What are the different types of shocks? 

Types of shocks include: monotube shocks, twin-tube shocks, adjustable shocks, electronic shocks, coilover shocks, and air shocks. 

Monotube shocks are the most basic type, with gas separated from the fluid by a divider. 

In twin tube shocks, the piston displaces hydraulic fluid into an outer, reservoir tube. In the early days of shock absorbers, direct-acting hydraulic shocks, featuring a twin-tube design, were the norm, but that is no longer the case.

Some automotive shocks are adjustable, allowing you to set them up for a stiffer or softer ride, as you see fit. The piston inside any shock absorber actually has some small holes in it, to let a little bit of hydraulic fluid to seep through. The bigger the holes, the more fluid can slip through. The more fluid that can slip through, the softer the ride will be.

Then there are electronic shocks, which are usually controlled by a button or a switch, while some are self-adjusting on the fly. One way this is achieved is with hydraulic fluid with iron in it, known as ferrofluid. The vehicle's computer sends power to an electromagnet. The magnet acts on the iron in the hydraulic fluid making it stiffer. Other electronic shock systems simply use electronically controlled solenoids to increase or decrease the flow of fluid.

Coil over shock assemblies are used in automobiles equipped with double wishbone or multilink suspension systems. These shock assemblies consist of a shock absorber with a coil spring mounted around it. Due to their appearance, they are often mistaken for strut assemblies.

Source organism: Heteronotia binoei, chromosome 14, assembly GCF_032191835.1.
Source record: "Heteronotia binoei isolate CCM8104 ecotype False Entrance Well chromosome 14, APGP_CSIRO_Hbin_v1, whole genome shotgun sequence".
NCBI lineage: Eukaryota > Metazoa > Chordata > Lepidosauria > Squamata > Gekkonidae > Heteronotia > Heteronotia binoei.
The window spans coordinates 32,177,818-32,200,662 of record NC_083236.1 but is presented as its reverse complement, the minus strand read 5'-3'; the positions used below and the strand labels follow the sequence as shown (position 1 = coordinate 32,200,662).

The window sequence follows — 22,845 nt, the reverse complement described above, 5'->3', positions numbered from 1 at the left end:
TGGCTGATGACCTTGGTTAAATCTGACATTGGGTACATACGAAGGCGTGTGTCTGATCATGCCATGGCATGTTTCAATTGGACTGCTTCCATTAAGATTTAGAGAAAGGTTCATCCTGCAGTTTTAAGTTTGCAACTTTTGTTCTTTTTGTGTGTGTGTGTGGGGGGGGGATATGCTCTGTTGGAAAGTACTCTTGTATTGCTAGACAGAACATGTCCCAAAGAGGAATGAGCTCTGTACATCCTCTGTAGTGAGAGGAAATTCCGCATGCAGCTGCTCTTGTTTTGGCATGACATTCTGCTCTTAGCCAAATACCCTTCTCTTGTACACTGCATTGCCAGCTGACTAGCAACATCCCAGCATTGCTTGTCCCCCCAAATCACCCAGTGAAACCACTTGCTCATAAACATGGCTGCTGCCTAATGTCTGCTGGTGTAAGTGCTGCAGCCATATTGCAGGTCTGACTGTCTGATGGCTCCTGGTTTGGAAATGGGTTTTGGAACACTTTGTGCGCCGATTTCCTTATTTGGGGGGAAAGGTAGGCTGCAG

Some SUVs and luxury cars use air suspension systems. Instead of normal shocks and springs, they use rubber air bags filled with air by a compressor. The coil spring is typically removed and replaced with the air bag; a shock absorber of some sort is still used in conjunction. These provide a smooth ride and ride leveling. If the rear end is loaded from cargo or towing, for example, the compressor will pump more air to the rear air springs to raise up the rear end.  Air ride systems are costly to maintain however. Conversion kits like the ones we offer here at 1A Auto are meant to be a low cost solution to the high price of maintaining the air ride system. The conversion kits will typically replace the air bag with some kind of coil spring.

How do I know if my shocks or struts need to be replaced?

You might need to replace your shocks or struts if you find that your ride quality or your handling is suffering.  To inspect your struts, check visually for dents, punctures, or leaking fluid. Cupping, or uneven wear of the tires, is also a sign of a failed shock or strut. You can also perform a jounce test. If you push down on the hood or trunk, the car or truck should rebound back to its original position. If it keeps bouncing, then your dampers aren't doing their job.